Podcast: The Unintended Consequences of Remote Work

Location Cubed

Key Points: 

  • Remote work creates fewer economic benefits for the surrounding community
  • Full remote work policies can have an impact on company culture
  • In-person work brings economic benefits to the area

 

While remote work might seem like a fantastic way to build a company and retain employees, some unintended consequences come with it. In this episode of Location Cubed, Weaver's Howard Altshuler, Partner-in-Charge, and Rob Nowak, Partner, talk about the strategies and dilemmas companies face in undertaking remote work.

Often, when a company changes location, there is an incentive behind the relocation, whether in the form of a tax break or cheaper real estate. But with the increase in the number of remote workers, local businesses experience fewer economic benefits as the result of such a move. Suppose a company relocates to Lower Manhattan with half of its employees working from the office and the other half working remotely. In that case, the remote workers would not be spending as much time or money in Lower Manhattan as those who go to the office. Nowak admitted, "That's gotta be a problem."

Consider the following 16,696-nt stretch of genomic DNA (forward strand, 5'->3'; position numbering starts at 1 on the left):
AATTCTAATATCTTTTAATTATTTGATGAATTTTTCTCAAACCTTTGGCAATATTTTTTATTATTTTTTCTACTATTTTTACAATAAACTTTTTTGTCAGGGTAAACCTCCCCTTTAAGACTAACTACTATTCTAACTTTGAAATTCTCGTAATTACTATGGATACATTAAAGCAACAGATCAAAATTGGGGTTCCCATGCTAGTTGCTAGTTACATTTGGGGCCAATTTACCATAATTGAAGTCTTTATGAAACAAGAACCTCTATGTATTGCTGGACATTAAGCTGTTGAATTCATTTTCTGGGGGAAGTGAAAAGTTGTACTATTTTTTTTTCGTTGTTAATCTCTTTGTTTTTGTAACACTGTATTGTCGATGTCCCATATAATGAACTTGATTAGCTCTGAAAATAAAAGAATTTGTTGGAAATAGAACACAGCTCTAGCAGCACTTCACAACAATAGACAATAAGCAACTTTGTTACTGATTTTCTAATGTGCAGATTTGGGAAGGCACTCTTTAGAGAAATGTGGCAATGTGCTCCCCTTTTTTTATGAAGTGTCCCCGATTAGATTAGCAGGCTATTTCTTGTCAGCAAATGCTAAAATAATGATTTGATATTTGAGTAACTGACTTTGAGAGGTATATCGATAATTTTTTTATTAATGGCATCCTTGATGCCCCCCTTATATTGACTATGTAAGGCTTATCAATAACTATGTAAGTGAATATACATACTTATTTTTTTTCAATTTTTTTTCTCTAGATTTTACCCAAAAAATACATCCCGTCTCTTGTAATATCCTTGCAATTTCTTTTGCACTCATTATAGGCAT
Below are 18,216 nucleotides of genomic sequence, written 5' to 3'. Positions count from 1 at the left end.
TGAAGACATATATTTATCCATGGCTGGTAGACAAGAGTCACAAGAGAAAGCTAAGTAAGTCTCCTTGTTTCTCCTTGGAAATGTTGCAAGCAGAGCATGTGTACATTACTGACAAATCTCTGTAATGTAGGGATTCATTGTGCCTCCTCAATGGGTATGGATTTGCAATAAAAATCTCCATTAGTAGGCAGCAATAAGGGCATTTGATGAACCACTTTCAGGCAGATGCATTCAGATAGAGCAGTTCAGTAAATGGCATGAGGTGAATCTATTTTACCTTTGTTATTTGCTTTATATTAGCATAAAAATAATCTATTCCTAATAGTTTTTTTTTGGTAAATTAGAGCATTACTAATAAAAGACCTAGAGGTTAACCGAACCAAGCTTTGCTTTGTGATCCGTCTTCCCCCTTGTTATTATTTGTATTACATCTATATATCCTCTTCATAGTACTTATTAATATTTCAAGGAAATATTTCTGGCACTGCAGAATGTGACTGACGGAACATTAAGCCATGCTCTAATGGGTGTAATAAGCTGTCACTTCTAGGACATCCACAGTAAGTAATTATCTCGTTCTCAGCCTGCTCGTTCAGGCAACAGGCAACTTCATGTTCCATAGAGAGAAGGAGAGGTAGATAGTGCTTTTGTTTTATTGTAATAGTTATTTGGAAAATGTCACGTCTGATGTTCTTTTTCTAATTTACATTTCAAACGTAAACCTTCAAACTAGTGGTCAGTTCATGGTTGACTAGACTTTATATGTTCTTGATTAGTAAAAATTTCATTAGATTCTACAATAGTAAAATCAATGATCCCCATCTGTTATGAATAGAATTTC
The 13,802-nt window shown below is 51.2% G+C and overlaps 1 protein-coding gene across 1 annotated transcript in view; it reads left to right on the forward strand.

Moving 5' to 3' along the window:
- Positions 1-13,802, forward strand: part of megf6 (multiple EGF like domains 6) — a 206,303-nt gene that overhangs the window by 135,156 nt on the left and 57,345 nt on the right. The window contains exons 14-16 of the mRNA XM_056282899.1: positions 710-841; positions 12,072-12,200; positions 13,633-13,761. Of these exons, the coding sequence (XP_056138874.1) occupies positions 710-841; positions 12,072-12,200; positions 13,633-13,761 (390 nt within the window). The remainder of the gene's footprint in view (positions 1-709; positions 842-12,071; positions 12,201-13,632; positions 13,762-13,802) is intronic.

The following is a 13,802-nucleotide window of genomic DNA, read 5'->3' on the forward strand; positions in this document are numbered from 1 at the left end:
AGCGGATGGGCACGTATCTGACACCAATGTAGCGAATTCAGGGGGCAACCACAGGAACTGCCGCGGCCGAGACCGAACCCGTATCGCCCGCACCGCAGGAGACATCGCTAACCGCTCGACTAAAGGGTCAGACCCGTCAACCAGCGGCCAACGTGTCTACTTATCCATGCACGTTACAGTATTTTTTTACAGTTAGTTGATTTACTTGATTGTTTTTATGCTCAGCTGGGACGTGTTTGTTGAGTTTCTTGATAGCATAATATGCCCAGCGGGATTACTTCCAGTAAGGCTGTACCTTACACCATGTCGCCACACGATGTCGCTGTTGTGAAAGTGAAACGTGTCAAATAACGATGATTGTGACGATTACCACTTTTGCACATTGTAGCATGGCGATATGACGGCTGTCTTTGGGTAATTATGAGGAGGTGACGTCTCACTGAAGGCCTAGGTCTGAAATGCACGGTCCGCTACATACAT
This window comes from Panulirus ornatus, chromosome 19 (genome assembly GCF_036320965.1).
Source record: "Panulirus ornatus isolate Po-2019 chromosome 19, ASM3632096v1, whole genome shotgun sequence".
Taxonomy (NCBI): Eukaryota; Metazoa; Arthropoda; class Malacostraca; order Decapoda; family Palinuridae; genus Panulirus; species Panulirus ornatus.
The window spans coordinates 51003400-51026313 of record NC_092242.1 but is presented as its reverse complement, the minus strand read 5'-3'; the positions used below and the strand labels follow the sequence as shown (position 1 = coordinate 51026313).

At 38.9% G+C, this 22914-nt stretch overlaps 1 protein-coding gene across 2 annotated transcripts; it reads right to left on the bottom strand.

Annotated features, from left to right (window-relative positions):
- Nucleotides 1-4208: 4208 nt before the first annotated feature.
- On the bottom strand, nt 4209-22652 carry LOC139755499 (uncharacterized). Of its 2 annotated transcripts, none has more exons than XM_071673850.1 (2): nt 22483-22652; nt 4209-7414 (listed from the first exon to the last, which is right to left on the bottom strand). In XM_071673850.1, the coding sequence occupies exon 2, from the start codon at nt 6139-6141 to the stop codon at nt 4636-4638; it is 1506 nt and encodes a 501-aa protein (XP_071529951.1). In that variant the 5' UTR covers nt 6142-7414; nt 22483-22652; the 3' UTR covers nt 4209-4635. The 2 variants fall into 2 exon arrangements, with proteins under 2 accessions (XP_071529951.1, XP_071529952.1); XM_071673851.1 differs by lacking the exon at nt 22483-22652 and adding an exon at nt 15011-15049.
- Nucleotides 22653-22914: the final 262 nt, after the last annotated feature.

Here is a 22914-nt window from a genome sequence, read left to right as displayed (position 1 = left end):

In a more localized example, Altshuler recalled that a North Dallas area is being demolished and rebuilt. Goldman Sachs will be a prime tenant, bringing in upwards of 2500+ jobs to the company and receiving tax incentives as a result. But do we want these workers to be remote?

"You want those 2,500 or 5,000 people, whatever the number is, coming in every day, spending money in your district…going out to lunch, going out to dinner, going to events, otherwise providing some economic stimulus to the area," said Nowak. But this issue is not often discussed. Altshuler agreed, "But you're not hearing anything about that."

From company executives, however, there are more and more calls to bring people back into the office. Altshuler said, "There are a lot of reasons for that. Culture is probably the biggest." But how do companies incentivize this? Altshuler continued, "I think, obviously, the first thing is to lead by example.” If company executives start going into the office, people are likely to follow, and having a company culture where people want to be is also a huge incentive.

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